Here are the top five things we learned from the latest round of 2020 campaign finance reports.
The Democratic Party’s biggest donors are diving in
After steering clear of much major giving in 2019, the biggest donors in the Democratic Party got serious in the first month of the election year.
Priorities USA, the main Democratic super PAC preparing to back the party’s nominee against Trump, took in $5 million from hedge fund magnate Donald Sussman in January — more than double the biggest check Sussman cut in 2019. The super PAC also raised $2 million from financier and philanthropist George Soros’ Democracy PAC, which didn’t give to any big Democratic PACs in 2019. And it raised $1 million from real estate broker George Marcus, who only donated big money to downballot causes in 2019.
All three donors have a history of being among the very top funders in the Democratic Party: Sussman alone donated $27 million to Democratic groups during the 2018 midterms, according to the Center for Responsive Politics.
Meanwhile, the super PAC backing Joe Biden, Unite the Country, netted a half-million dollars from LinkedIn co-founder Reid Hoffman. Though Hoffman has spent tens of millions of dollars on politics in recent years, he hasn’t endorsed a 2020 candidate and hadn’t spent significant resources helping any Democrat in the primary — prior to donating to Unite the Country.
Super PACs are coming to the rescue
Cash-strapped candidates are relying more and more on super PACs, which can raise unlimited money and spend it in places the candidates can’t afford.
In recent days, Elizabeth Warren and Amy Klobuchar have accepted aid from super PACs, while Biden and Pete Buttigieg took their help earlier in the race. While the newer groups haven’t had to disclose anything about their finances yet, the organizations helping Biden and Buttigieg are raising money from key donors.
The pro-Biden Unite the Country drew in $4.1 million in January and spent $3.9 million. In addition to LinkedIn founder Hoffman, major donors to Unite the Country included Richard Blum, investor and husband of Sen. Dianne Feinstein, who gave the group $1 million; medical technology entrepreneur Joe Kiani, who donated $750,000; and Silicon Valley venture capitalist Ron Conway, who gave the group $250,000.
And VoteVets, which endorsed Buttigieg in December and has aired $2.1 million in ads backing him in New Hampshire and Nevada, is drawing in money from Buttigieg donors who previously didn’t give to the group. They include Buttigieg campaign finance chairwoman Swati Mylavarapu and her husband, Matt Rogers, who donated $100,000 combined in January. Hamilton James, executive vice president of financial services firm Blackstone and a bundler for Buttigieg, gave $15,000 and New York-based investor Nicole Fox, also a Buttigieg bundler, gave $10,000.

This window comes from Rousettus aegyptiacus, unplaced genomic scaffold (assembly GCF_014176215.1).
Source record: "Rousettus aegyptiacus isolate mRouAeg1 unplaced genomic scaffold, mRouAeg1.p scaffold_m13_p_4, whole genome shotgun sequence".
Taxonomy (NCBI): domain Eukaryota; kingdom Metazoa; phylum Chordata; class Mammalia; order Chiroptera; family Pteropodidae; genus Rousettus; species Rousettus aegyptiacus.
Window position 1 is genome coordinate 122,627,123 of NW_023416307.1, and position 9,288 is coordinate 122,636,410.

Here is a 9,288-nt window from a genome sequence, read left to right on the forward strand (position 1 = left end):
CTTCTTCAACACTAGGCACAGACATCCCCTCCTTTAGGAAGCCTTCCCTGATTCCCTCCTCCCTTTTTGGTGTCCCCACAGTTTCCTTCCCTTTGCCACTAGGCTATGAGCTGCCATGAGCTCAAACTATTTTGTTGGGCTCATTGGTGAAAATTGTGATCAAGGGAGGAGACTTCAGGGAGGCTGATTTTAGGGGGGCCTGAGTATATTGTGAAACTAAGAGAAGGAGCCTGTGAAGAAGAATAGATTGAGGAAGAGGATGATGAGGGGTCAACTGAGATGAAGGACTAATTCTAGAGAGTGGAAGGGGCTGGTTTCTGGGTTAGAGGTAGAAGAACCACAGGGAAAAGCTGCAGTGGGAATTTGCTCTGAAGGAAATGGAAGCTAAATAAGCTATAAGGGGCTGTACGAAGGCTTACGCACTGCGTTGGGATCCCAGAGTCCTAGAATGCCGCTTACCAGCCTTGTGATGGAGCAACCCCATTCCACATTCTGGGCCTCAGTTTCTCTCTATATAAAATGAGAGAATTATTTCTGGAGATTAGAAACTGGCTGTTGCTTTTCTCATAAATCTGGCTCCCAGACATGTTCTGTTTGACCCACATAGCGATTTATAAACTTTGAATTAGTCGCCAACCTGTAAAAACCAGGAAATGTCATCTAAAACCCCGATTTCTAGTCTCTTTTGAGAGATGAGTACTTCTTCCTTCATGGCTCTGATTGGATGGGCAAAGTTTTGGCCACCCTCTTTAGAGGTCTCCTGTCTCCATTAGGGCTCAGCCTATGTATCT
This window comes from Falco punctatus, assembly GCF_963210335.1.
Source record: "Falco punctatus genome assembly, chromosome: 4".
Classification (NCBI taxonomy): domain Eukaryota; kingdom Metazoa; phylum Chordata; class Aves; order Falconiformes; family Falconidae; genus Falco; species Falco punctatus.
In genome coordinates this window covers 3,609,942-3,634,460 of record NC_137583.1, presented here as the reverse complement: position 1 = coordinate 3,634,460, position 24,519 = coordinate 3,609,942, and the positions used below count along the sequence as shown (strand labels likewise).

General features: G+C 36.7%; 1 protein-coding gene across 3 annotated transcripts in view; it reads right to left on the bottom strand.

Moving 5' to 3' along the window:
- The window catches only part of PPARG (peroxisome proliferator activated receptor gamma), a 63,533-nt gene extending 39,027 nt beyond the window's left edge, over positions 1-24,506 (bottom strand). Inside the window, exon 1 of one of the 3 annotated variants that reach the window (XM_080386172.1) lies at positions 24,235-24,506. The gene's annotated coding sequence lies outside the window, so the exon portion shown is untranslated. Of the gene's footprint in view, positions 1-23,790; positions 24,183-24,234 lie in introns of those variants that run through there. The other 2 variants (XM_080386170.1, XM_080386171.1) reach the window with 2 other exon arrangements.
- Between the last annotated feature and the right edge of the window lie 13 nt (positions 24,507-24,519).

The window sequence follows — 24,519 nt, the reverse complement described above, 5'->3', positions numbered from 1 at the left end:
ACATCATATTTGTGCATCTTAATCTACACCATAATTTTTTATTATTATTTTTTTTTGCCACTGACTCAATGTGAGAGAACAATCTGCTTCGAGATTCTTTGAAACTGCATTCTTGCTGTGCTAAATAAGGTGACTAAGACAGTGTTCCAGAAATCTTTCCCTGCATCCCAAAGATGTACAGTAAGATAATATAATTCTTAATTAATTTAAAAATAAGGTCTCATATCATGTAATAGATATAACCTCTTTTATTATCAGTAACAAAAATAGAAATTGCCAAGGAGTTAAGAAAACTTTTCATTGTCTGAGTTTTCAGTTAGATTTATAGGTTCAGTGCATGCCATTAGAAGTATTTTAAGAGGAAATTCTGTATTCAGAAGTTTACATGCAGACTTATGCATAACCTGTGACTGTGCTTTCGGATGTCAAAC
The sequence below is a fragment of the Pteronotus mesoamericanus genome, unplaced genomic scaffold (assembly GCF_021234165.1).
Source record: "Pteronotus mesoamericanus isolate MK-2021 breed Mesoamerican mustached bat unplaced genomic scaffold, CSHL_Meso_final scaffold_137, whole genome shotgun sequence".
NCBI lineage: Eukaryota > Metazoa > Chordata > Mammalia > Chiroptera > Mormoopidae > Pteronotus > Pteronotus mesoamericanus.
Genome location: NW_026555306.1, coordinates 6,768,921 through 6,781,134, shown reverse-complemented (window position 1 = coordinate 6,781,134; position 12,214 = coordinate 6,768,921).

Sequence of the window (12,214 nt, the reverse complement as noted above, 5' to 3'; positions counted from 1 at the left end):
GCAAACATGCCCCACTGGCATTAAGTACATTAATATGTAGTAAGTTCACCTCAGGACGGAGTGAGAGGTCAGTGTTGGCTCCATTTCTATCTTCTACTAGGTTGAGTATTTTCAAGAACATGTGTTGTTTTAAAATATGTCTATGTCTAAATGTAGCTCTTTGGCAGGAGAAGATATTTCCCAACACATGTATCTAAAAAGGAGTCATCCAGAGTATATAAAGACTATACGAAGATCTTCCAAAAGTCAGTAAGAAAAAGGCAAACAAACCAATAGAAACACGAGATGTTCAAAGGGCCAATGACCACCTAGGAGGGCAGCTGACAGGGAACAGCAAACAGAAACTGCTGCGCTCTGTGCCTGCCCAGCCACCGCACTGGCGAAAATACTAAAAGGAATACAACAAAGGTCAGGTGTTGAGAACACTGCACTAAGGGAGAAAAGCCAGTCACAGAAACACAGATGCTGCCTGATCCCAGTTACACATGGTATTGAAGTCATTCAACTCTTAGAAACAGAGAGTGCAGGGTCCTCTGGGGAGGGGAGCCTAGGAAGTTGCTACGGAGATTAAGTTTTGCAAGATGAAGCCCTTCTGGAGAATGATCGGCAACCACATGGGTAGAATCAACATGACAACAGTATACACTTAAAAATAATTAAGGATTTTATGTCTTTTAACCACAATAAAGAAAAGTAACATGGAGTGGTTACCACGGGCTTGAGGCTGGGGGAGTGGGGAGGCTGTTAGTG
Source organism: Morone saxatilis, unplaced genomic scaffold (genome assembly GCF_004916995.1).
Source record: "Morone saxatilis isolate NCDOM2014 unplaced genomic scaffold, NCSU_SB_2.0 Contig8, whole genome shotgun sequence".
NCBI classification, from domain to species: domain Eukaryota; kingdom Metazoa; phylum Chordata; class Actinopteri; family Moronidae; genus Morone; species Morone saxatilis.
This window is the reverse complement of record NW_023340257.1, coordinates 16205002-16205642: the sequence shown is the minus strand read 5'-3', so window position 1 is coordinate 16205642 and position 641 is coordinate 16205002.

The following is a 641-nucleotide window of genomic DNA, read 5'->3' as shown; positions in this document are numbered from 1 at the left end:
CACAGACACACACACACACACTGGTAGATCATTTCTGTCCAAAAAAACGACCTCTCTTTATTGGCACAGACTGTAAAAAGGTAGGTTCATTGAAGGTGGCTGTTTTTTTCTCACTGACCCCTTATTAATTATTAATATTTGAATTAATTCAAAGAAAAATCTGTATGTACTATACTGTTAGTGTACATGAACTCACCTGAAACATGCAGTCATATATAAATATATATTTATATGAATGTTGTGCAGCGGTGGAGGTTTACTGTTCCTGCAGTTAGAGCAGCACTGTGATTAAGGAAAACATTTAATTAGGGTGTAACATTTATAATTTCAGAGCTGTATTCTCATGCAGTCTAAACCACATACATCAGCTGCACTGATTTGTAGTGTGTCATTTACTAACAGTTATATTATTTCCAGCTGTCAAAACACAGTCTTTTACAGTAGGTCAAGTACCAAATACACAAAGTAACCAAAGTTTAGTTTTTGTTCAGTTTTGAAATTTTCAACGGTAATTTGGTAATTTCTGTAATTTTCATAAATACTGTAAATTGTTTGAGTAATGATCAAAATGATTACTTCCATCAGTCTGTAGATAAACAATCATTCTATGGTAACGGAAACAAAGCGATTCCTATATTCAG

The Democratic race is divided into “haves” and “have-nots”
Three candidates — two billionaires and Bernie Sanders — currently have enough money to run national campaigns. The other candidates do not, and it’s forcing them to pick and choose where and how to operate.
Sanders was the only non-billionaire candidate with eight figures in his bank account at the start of February, and we’re seeing the effects of that already. Sanders, Bloomberg and financier Tom Steyer have all aired significant numbers of TV ads and purchased more than $2 million more of upcoming airtime in the 14 Super Tuesday states, for example. (Bloomberg has reserved just under $10 million in ads in the coming days, according to the tracking firm Advertising Analytics.)
But none of the other candidates have made advance TV reservations of more than $1 million, and former Vice President Joe Biden and ex-South Bend Mayor Pete Buttigieg don’t have any television airtime currently reserved in the Super Tuesday states at all.
The campaign now involves many, expensive states at once — and candidates can’t rely on county-by-county retail politics like they did in Iowa. Only a few campaigns are currently putting up a real fight across the country. The rest are hoping they’ll catch fire and build out a bigger campaign before time runs out.
Klobuchar’s February rise had roots in January
Klobuchar’s third-place finish in New Hampshire was a surprise to many onlookers. But her fundraising had been cranking up in January before she nabbed her third-place win: She took in $5.5 million, in the same league as Buttigieg’s $6.6 million and behind the $8.9 million raised by Biden.
That money won’t be enough to make Klobuchar the frontrunner in the race. And she started February with only $2.9 million in the bank, not nearly enough to mount a big national campaign going forward. But Klobuchar’s haul does show she’s been gaining support that put her on a footing to compete with the other Democratic candidates.
Trump towers over the field — except for Bloomberg
While Democratic candidates are spending to win the primary, Trump is building up his campaign. Trump’s campaign and the Republican National Committee have brought in $452 million since January 2019.
And yet, Bloomberg’s campaign spending will quickly dwarf even Trump’s massive campaign operation. In fact, it’s actually one of the selling points that Bloomberg and backers have been using to support his candidacy.
It remains to be seen whether Bloomberg’s money will buy him many votes in the primary. But the former New York City mayor — who has said he may spend $1 billion to defeat Trump this year, even if he’s not the nominee — is close to outspending every other candidate after spending $409 million through January.